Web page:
The pattern of window and door openings, the presence of a single two-storey pilaster, and the single off-set chimney suggest a division of function between the east and west ends of the building, and large display windows at the ground floor reveal the building's retail use. Further investigation is required to determine the evolution of window and door openings, and the character of early sashes and doors. Early surviving windows and doors should be restored.

The clapboard walls are outlined by finely proportioned trim, and by the slight eaves overhang and the narrow fascia which read as a sharp line. Ornamentation is limited to the simplified pilasters which flank the retail display windows and mark the corners of the building. Care should be taken to maintain the existing wood finishes. All elements should be repaired rather than replaced, and painted in traditional colours based on paint analysis.

The building's stark linear geometry and understated ornamentation compliment the surrounding uncompromising landscape. The features which create this quality should be maintained; alterations which would soften or embellish the architecture should be resisted.

The structure is solid heavy timber post and beam frame construction with round wood studs at two foot centres sheathed with straight edged lumber and finished with narrow spruce clapboard. The integrity of the structural system should be respected. The masonry and concrete foundations should be regularly inspected and maintained by restoration contractors; the relationship between the lower edge of the siding and the foundation wall should not be altered.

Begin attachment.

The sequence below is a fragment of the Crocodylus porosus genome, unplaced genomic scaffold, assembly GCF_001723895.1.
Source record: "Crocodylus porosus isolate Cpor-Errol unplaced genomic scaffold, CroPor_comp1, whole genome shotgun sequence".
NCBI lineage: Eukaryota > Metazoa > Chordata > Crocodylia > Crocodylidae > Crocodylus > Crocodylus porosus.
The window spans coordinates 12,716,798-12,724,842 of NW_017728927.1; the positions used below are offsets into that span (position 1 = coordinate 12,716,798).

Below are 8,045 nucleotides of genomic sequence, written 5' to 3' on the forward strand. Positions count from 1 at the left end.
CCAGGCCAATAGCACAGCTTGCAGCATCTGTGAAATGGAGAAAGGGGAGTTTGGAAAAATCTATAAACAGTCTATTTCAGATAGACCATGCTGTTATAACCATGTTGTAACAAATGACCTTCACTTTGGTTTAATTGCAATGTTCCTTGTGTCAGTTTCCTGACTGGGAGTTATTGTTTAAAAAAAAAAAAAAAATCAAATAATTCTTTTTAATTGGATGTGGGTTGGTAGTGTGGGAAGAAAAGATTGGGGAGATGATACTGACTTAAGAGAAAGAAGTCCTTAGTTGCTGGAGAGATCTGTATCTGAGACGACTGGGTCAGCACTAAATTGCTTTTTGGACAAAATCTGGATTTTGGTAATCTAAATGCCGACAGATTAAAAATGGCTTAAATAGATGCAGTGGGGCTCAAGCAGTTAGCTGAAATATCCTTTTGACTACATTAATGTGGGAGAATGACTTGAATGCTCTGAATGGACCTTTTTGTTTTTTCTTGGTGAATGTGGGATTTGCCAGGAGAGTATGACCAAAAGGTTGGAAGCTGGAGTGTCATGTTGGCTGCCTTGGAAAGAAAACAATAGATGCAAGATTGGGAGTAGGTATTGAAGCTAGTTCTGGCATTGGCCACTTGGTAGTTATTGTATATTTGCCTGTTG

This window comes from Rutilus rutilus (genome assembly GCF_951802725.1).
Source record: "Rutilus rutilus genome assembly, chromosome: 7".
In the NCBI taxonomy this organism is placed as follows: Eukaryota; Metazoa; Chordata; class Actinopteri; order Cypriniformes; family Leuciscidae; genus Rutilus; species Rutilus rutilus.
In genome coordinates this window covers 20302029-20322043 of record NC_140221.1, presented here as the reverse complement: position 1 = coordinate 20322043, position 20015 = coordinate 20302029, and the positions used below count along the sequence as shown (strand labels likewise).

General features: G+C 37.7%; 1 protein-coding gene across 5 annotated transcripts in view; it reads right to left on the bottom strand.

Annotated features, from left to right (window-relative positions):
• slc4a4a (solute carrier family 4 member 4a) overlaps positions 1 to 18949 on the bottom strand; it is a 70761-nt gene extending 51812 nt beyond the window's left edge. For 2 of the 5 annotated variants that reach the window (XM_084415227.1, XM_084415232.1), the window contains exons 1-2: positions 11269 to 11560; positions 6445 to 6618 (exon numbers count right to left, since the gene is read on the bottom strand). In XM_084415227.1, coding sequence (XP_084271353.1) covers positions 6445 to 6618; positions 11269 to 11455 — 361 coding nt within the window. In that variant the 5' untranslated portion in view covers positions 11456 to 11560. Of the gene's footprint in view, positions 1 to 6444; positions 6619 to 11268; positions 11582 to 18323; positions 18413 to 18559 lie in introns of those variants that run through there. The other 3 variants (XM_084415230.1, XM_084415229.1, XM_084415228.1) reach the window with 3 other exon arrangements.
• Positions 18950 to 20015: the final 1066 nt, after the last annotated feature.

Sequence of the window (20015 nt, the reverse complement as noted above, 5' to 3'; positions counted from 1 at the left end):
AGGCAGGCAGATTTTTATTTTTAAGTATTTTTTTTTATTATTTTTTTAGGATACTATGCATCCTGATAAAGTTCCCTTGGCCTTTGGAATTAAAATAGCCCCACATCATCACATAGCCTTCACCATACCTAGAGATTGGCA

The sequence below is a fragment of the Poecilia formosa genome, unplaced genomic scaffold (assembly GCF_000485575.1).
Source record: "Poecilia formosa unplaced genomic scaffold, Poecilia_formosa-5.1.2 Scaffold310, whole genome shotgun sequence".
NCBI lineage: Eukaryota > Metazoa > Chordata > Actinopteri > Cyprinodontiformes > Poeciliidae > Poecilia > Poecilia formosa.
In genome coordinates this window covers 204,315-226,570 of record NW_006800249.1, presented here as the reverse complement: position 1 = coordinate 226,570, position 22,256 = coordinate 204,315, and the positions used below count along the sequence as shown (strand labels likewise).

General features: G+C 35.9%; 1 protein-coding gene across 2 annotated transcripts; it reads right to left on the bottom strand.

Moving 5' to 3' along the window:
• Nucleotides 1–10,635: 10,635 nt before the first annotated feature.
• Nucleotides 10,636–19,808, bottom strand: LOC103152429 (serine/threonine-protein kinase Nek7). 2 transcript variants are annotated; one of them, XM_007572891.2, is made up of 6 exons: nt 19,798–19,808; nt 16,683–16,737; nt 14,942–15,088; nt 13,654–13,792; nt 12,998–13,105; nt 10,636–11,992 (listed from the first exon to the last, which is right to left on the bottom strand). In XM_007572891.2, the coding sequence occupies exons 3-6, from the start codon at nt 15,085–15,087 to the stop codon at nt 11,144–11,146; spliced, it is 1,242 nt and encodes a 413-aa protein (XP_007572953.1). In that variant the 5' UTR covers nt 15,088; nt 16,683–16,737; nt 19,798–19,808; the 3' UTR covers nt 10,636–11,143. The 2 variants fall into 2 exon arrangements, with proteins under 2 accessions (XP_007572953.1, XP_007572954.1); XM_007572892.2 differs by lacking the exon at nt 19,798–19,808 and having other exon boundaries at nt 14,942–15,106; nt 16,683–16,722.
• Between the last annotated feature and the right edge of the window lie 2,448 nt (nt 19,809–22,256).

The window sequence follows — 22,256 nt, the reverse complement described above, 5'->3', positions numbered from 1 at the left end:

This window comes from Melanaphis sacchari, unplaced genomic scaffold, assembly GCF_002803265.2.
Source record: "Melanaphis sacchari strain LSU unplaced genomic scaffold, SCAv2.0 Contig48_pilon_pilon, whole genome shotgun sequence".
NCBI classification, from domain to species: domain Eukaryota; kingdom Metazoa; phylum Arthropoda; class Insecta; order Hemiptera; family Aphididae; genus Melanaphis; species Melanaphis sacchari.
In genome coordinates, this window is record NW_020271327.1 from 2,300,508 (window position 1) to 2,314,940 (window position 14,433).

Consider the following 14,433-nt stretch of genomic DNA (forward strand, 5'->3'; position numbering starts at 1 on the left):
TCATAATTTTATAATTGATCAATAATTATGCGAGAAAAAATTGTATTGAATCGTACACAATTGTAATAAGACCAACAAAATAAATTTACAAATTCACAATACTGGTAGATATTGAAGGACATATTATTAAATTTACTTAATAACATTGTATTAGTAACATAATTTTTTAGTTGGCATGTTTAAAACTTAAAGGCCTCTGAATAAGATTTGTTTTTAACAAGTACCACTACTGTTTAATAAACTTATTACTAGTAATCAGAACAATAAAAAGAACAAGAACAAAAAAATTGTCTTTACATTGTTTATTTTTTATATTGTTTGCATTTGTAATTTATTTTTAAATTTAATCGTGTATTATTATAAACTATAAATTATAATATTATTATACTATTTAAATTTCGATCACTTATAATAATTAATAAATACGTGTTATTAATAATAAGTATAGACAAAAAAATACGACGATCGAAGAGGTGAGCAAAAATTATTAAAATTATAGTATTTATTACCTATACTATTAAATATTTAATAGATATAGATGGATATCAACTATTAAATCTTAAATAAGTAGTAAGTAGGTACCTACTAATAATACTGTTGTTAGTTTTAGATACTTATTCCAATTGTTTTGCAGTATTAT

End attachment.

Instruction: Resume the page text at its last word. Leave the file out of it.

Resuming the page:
The Retail Store was built as a commercial structure with retail and offices on the ground floor, retail on the second floor and storage above. Commercial spaces are intact, and the quality of interior finishes are testimony to the fine craftsmanship of local builders. The interior plan should be respected; woodwork such as the fireplace mantel in the office and stair railings, original shelves and counters in the store should be restored by qualified conservators.

When built, the principal facade of the building was oriented toward the sea. The increased importance of road transportation in the 20th Century later made the south facade the principal public facade. Evidence of both relationships should be maintained as an indication of evolving relationships with the sea.